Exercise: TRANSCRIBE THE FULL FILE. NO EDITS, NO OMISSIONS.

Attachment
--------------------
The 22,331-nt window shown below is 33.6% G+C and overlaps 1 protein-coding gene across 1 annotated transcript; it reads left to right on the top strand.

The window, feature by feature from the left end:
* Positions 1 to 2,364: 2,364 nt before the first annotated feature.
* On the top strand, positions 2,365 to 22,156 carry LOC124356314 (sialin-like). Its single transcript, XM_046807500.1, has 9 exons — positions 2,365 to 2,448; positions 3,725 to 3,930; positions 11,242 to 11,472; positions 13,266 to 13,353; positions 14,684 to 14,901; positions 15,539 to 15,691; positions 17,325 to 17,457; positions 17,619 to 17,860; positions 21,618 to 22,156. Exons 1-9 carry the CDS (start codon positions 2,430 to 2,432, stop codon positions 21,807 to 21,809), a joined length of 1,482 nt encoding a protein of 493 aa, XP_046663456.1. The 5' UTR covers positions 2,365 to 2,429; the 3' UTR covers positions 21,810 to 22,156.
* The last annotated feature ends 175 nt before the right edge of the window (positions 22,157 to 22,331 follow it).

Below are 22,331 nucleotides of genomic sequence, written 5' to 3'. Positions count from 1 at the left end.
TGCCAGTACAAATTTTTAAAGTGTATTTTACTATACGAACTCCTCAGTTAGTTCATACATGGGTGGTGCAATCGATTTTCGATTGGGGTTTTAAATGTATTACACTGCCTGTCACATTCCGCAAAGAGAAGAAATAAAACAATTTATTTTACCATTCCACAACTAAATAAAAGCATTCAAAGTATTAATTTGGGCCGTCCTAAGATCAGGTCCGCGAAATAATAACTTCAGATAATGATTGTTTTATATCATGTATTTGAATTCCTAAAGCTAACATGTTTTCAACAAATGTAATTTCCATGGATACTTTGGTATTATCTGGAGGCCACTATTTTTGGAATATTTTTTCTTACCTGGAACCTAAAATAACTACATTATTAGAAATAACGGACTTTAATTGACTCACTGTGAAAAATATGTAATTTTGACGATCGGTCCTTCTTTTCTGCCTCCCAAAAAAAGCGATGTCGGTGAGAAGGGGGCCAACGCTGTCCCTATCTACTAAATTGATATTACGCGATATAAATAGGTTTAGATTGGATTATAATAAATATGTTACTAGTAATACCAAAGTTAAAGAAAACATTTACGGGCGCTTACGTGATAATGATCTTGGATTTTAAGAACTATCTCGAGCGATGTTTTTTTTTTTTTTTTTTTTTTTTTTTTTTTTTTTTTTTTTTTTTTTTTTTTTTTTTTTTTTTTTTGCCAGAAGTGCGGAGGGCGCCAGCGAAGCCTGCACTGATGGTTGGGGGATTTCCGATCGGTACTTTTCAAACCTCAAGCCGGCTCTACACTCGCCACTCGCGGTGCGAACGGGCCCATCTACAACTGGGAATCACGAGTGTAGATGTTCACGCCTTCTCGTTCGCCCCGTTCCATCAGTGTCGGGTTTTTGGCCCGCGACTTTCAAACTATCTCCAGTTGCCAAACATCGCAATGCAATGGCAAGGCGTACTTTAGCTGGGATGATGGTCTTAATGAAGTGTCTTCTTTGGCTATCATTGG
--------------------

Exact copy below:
The 22,331-nt window shown below is 33.6% G+C and overlaps 1 protein-coding gene across 1 annotated transcript; it reads left to right on the top strand.

The window, feature by feature from the left end:
* Positions 1 to 2,364: 2,364 nt before the first annotated feature.
* On the top strand, positions 2,365 to 22,156 carry LOC124356314 (sialin-like). Its single transcript, XM_046807500.1, has 9 exons — positions 2,365 to 2,448; positions 3,725 to 3,930; positions 11,242 to 11,472; positions 13,266 to 13,353; positions 14,684 to 14,901; positions 15,539 to 15,691; positions 17,325 to 17,457; positions 17,619 to 17,860; positions 21,618 to 22,156. Exons 1-9 carry the CDS (start codon positions 2,430 to 2,432, stop codon positions 21,807 to 21,809), a joined length of 1,482 nt encoding a protein of 493 aa, XP_046663456.1. The 5' UTR covers positions 2,365 to 2,429; the 3' UTR covers positions 21,810 to 22,156.
* The last annotated feature ends 175 nt before the right edge of the window (positions 22,157 to 22,331 follow it).

Below are 22,331 nucleotides of genomic sequence, written 5' to 3'. Positions count from 1 at the left end.
TGCCAGTACAAATTTTTAAAGTGTATTTTACTATACGAACTCCTCAGTTAGTTCATACATGGGTGGTGCAATCGATTTTCGATTGGGGTTTTAAATGTATTACACTGCCTGTCACATTCCGCAAAGAGAAGAAATAAAACAATTTATTTTACCATTCCACAACTAAATAAAAGCATTCAAAGTATTAATTTGGGCCGTCCTAAGATCAGGTCCGCGAAATAATAACTTCAGATAATGATTGTTTTATATCATGTATTTGAATTCCTAAAGCTAACATGTTTTCAACAAATGTAATTTCCATGGATACTTTGGTATTATCTGGAGGCCACTATTTTTGGAATATTTTTTCTTACCTGGAACCTAAAATAACTACATTATTAGAAATAACGGACTTTAATTGACTCACTGTGAAAAATATGTAATTTTGACGATCGGTCCTTCTTTTCTGCCTCCCAAAAAAAGCGATGTCGGTGAGAAGGGGGCCAACGCTGTCCCTATCTACTAAATTGATATTACGCGATATAAATAGGTTTAGATTGGATTATAATAAATATGTTACTAGTAATACCAAAGTTAAAGAAAACATTTACGGGCGCTTACGTGATAATGATCTTGGATTTTAAGAACTATCTCGAGCGATGTTTTTTTTTTTTTTTTTTTTTTTTTTTTTTTTTTTTTTTTTTTTTTTTTTTTTTTTTTTTTTTTTTGCCAGAAGTGCGGAGGGCGCCAGCGAAGCCTGCACTGATGGTTGGGGGATTTCCGATCGGTACTTTTCAAACCTCAAGCCGGCTCTACACTCGCCACTCGCGGTGCGAACGGGCCCATCTACAACTGGGAATCACGAGTGTAGATGTTCACGCCTTCTCGTTCGCCCCGTTCCATCAGTGTCGGGTTTTTGGCCCGCGACTTTCAAACTATCTCCAGTTGCCAAACATCGCAATGCAATGGCAAGGCGTACTTTAGCTGGGATGATGGTCTTAATGAAGTGTCTTCTTTGGCTATCATTGG